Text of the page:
Wisconsin Tree Farm Committee
Sunday, 08 July 2018 11:42

Cooperative Forestry Act Celebrates 40 Years of Helping Private Forest Owners

(Posted by El Kouarti, Office of Communication, USDA Forest Service in Forestry June 28, 2018)

When most people think of forested lands in our country what comes to mind are public wild lands like the Mount Hood National Forest in Oregon or the Shenandoah National Park in Virginia.  But the reality is most forests in America, nearly sixty percent, are owned by private landowners who very much rely on these lands for income that helps to fuel the economic health of rural communities.

So because forests continue to be threatened by wildfire, attacks by insects and disease and conversion to non-forest uses, forty years ago, on July 1 Congress passed the Cooperative Forestry Assistance Act of 1978.  The Act was Designed to mitigate these threats by empowering the USDA Forest Service to partner with state forestry agencies, which typically match federal investments 2 to 1, to provide technical forest management assistance to landowners.

(More on the next page)

Cooperative Forestry Act

Today the Forest Service Cooperative Forestry programs, created through the Act, help individual and family forest owners balance timber management with the conservation of water quality, fish and wildlife habitat, wildlife management, and opportunities for outdoor recreation. One of these programs is the Forest Stewardship Program which each year helps connect more than 400,00 landowners with information and tools they need to manage their woodlands for timber, fuel wood, wildlife habitat, water protection, and recreation.

Cooperative Forestry Act 2

Another example is the Forest Legacy Program, which offers economic incentives to permanently conserve private working forests that support strong markets for forest products.  The program recently helped provate forest landowners in Georgia conserve 26,000 acres of well-stocked long-leaf pine forests that are now actively managed for timber, wildlife habitat, and watershed protection with new areas opened up for hunting, hiking, and mountain biking.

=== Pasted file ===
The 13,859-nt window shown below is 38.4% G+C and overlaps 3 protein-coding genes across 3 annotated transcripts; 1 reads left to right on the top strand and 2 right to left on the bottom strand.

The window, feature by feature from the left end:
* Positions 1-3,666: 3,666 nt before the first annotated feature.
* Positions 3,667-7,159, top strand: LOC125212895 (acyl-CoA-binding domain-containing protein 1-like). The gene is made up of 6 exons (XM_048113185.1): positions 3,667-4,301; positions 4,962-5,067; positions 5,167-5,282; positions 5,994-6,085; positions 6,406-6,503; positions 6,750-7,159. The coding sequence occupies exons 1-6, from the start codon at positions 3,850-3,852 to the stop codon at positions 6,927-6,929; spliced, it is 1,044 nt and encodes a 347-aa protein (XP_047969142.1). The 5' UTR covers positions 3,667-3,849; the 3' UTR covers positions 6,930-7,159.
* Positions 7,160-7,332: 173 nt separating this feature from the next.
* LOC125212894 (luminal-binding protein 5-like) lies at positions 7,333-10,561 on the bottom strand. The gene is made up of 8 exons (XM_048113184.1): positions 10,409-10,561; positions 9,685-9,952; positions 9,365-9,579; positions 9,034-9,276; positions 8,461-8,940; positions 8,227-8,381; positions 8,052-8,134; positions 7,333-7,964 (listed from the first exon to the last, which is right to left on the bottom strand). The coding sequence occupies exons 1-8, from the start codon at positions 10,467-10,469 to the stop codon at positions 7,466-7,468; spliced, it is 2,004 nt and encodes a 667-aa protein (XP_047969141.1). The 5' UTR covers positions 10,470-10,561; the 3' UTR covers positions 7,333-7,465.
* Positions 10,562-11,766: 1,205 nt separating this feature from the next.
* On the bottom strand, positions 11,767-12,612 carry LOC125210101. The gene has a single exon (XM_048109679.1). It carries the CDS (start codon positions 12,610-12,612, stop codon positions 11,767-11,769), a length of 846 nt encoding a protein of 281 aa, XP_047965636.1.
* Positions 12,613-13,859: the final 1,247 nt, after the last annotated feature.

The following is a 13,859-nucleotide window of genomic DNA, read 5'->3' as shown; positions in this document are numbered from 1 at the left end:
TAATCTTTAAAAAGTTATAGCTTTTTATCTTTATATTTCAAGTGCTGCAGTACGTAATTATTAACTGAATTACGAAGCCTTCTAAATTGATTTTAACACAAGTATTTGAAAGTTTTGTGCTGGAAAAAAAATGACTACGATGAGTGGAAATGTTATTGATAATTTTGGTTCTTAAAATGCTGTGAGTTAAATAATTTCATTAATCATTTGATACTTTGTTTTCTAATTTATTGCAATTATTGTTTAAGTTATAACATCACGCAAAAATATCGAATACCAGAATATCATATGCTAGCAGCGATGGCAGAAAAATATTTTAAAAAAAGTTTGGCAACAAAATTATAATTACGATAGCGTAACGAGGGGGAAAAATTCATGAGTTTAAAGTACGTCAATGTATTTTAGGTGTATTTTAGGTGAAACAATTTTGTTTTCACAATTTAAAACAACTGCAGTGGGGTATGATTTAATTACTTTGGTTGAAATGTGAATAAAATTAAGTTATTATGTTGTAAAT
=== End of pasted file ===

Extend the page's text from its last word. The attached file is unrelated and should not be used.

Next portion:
Cooperative Forestry Act 3

And the Landscape Restoration Program coordinates multiple programs to more efficiently deliver services across landscape boundaries. For example a new imitative of the program, in North Carolina, leverages the Eastern North Carolina Sentinel Landscape program to promote working forests with land uses that are compatible with military priorities.

Last but not least, cities benefit from Cooperative Forestry programs, too.  The Urban and Community Forestry program serves more than 8,200 communities,  including more than 2,300 small, rural towns, by delivering best available science, tools, and financial resources to maintain and improve community forests. In fact, the program funds and trains Urban Forest Strike Teams that  help communities rebuild after disasters.

So this July, take a moment to appreciate the visionaries of 1978 who passed the Cooperative Forestry Assistance Act that's helping individuals and communities keep forests healthy and productive 40 years later.

Last modified on Tuesday, 29 October 2019 15:39